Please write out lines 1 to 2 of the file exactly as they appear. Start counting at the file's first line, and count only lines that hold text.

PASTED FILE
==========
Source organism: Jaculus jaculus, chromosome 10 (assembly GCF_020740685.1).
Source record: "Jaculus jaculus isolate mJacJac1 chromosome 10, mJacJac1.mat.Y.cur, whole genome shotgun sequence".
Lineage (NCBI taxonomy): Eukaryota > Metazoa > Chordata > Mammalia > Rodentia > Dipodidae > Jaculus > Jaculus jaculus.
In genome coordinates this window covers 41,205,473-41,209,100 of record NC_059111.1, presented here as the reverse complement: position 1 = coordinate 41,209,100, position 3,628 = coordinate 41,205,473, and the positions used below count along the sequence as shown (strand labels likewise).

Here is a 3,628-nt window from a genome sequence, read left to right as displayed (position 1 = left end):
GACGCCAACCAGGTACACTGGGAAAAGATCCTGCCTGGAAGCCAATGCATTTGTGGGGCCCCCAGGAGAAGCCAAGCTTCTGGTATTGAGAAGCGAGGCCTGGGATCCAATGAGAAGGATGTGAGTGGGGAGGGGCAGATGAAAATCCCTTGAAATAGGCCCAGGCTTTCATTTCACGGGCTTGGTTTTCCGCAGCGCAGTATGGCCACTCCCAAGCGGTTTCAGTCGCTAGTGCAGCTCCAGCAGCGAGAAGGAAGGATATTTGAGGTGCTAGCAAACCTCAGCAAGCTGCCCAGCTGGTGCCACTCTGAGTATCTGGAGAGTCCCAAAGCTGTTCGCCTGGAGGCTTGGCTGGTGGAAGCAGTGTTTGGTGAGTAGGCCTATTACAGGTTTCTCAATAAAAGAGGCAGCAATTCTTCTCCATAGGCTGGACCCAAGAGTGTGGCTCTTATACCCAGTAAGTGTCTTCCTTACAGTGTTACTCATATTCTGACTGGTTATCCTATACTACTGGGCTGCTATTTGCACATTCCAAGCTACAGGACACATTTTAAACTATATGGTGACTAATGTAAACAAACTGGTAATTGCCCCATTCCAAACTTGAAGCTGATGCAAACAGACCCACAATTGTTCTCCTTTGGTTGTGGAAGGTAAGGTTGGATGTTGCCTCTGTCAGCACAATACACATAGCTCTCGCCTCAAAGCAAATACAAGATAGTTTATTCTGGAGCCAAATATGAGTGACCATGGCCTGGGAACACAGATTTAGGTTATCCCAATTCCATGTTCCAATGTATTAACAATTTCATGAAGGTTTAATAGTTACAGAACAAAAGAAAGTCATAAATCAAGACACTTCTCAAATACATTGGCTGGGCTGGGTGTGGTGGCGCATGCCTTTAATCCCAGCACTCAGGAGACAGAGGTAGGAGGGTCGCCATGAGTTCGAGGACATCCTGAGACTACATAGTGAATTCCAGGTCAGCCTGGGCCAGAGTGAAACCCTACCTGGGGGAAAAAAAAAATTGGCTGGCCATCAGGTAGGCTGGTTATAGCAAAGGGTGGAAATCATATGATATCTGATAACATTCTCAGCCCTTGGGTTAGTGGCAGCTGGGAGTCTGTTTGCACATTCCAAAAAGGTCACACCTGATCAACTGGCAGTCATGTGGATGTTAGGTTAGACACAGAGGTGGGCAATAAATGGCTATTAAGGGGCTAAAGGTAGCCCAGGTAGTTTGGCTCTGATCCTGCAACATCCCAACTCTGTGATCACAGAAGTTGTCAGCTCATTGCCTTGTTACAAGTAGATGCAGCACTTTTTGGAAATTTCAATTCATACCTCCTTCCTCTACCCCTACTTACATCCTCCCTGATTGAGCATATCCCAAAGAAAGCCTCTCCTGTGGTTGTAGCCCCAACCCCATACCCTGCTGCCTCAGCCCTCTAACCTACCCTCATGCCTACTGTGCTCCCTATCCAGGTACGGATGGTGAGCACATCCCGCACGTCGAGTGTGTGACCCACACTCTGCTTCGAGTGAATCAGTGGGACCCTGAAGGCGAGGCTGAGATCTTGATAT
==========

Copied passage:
Source organism: Jaculus jaculus, chromosome 10 (assembly GCF_020740685.1).
Source record: "Jaculus jaculus isolate mJacJac1 chromosome 10, mJacJac1.mat.Y.cur, whole genome shotgun sequence".